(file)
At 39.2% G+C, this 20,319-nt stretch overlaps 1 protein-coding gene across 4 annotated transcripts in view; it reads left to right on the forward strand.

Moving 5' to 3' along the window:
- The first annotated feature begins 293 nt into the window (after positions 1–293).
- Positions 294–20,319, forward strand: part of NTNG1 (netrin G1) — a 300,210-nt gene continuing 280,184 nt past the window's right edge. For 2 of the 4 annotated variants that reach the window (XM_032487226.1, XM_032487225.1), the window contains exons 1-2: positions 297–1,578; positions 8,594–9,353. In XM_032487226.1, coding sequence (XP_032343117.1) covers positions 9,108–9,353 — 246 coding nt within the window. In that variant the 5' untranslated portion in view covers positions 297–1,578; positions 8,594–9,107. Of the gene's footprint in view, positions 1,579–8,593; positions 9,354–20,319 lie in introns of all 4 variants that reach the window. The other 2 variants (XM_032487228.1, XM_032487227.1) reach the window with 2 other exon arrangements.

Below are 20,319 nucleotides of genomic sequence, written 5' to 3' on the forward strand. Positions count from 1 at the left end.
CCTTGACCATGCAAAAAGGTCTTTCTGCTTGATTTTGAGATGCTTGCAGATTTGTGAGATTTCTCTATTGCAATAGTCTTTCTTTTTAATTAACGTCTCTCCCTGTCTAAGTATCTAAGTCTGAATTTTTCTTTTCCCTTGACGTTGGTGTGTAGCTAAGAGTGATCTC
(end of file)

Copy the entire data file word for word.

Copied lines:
At 39.2% G+C, this 20,319-nt stretch overlaps 1 protein-coding gene across 4 annotated transcripts in view; it reads left to right on the forward strand.

Moving 5' to 3' along the window:
- The first annotated feature begins 293 nt into the window (after positions 1–293).
- Positions 294–20,319, forward strand: part of NTNG1 (netrin G1) — a 300,210-nt gene continuing 280,184 nt past the window's right edge. For 2 of the 4 annotated variants that reach the window (XM_032487226.1, XM_032487225.1), the window contains exons 1-2: positions 297–1,578; positions 8,594–9,353. In XM_032487226.1, coding sequence (XP_032343117.1) covers positions 9,108–9,353 — 246 coding nt within the window. In that variant the 5' untranslated portion in view covers positions 297–1,578; positions 8,594–9,107. Of the gene's footprint in view, positions 1,579–8,593; positions 9,354–20,319 lie in introns of all 4 variants that reach the window. The other 2 variants (XM_032487228.1, XM_032487227.1) reach the window with 2 other exon arrangements.

Below are 20,319 nucleotides of genomic sequence, written 5' to 3' on the forward strand. Positions count from 1 at the left end.
CCTTGACCATGCAAAAAGGTCTTTCTGCTTGATTTTGAGATGCTTGCAGATTTGTGAGATTTCTCTATTGCAATAGTCTTTCTTTTTAATTAACGTCTCTCCCTGTCTAAGTATCTAAGTCTGAATTTTTCTTTTCCCTTGACGTTGGTGTGTAGCTAAGAGTGATCTC